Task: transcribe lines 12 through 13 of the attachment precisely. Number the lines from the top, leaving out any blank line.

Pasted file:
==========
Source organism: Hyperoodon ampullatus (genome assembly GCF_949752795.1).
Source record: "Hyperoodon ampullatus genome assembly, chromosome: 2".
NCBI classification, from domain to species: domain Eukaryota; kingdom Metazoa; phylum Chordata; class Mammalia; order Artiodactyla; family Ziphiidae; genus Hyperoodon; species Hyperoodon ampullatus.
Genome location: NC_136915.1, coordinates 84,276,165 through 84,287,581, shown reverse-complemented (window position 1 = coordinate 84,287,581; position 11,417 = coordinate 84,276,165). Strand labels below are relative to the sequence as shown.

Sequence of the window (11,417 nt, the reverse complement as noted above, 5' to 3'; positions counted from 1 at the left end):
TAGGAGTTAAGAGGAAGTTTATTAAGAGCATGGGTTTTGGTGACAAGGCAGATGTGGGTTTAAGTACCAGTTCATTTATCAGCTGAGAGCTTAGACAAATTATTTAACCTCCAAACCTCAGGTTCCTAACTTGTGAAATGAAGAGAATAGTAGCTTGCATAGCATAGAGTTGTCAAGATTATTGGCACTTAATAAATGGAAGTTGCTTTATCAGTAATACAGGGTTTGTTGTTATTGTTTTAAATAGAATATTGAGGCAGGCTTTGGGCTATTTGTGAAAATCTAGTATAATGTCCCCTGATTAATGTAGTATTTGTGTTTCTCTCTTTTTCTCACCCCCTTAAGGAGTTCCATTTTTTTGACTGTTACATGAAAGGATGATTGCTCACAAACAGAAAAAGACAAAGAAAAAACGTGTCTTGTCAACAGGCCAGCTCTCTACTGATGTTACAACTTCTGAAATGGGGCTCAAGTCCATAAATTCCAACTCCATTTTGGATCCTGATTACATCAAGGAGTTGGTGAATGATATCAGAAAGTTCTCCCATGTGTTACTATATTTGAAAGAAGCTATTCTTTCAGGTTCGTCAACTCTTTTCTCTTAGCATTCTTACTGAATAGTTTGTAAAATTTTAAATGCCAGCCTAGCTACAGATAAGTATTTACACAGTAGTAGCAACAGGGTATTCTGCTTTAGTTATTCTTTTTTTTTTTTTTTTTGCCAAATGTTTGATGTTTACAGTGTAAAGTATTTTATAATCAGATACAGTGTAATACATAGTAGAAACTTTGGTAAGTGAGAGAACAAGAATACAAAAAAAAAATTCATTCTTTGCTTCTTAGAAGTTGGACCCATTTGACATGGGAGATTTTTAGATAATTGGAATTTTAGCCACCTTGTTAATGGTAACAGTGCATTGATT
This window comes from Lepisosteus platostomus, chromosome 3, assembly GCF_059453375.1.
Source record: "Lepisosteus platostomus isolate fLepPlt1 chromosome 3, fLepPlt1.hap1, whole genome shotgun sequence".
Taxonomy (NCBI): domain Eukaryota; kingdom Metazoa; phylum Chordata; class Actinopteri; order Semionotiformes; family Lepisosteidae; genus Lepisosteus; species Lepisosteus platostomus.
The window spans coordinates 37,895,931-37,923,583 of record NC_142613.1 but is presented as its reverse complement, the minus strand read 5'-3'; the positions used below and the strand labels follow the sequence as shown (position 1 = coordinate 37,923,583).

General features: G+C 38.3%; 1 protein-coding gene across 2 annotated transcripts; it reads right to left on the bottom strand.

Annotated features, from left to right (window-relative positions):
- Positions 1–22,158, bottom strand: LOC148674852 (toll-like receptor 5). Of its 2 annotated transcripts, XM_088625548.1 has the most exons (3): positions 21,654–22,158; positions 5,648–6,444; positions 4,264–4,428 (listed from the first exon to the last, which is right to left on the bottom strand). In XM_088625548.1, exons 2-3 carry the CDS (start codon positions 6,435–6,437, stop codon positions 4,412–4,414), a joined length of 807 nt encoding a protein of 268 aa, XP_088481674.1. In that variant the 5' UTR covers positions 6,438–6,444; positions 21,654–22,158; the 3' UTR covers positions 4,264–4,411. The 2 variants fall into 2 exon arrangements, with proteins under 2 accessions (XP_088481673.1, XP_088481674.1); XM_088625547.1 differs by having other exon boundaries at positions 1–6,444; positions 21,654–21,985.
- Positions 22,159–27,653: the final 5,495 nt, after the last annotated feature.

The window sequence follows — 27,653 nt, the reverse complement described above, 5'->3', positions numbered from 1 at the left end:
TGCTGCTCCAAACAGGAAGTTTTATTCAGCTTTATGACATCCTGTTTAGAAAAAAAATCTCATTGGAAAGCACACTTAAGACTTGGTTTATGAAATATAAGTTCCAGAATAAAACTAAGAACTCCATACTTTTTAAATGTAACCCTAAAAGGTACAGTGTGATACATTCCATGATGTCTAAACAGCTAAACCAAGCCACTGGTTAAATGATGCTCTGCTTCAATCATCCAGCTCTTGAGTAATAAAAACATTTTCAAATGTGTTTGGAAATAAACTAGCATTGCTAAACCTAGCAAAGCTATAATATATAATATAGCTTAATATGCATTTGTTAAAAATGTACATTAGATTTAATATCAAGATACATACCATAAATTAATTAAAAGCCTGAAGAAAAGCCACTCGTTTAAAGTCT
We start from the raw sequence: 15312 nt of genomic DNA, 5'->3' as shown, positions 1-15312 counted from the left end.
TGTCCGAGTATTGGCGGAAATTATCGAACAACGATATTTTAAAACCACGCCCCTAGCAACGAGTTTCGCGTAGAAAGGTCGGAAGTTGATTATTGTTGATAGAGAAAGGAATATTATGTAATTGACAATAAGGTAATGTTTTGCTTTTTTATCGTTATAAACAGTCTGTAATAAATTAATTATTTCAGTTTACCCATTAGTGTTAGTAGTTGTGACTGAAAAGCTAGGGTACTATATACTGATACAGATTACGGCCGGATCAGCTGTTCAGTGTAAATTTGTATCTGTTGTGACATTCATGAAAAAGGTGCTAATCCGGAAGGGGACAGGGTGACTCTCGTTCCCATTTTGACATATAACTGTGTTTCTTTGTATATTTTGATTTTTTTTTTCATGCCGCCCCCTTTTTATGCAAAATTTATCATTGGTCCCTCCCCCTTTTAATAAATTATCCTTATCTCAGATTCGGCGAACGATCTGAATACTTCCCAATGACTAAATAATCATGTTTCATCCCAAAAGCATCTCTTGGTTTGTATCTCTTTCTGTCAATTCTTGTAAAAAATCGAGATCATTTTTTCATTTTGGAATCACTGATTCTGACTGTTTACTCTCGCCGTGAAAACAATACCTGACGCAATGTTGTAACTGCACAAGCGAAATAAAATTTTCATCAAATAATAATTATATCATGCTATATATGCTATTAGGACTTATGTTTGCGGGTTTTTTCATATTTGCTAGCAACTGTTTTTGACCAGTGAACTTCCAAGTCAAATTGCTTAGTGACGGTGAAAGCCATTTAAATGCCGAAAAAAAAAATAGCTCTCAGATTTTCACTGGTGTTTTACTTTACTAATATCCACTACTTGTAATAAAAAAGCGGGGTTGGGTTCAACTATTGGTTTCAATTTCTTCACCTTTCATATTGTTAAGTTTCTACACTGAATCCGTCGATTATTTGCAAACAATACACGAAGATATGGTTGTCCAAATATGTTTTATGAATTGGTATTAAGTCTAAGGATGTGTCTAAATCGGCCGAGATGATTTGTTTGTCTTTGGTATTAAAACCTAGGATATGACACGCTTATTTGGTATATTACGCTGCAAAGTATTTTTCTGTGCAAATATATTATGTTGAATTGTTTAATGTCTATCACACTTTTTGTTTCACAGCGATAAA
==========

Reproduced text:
Annotated features, from left to right (window-relative positions):
- Positions 1–22,158, bottom strand: LOC148674852 (toll-like receptor 5). Of its 2 annotated transcripts, XM_088625548.1 has the most exons (3): positions 21,654–22,158; positions 5,648–6,444; positions 4,264–4,428 (listed from the first exon to the last, which is right to left on the bottom strand). In XM_088625548.1, exons 2-3 carry the CDS (start codon positions 6,435–6,437, stop codon positions 4,412–4,414), a joined length of 807 nt encoding a protein of 268 aa, XP_088481674.1. In that variant the 5' UTR covers positions 6,438–6,444; positions 21,654–22,158; the 3' UTR covers positions 4,264–4,411. The 2 variants fall into 2 exon arrangements, with proteins under 2 accessions (XP_088481673.1, XP_088481674.1); XM_088625547.1 differs by having other exon boundaries at positions 1–6,444; positions 21,654–21,985.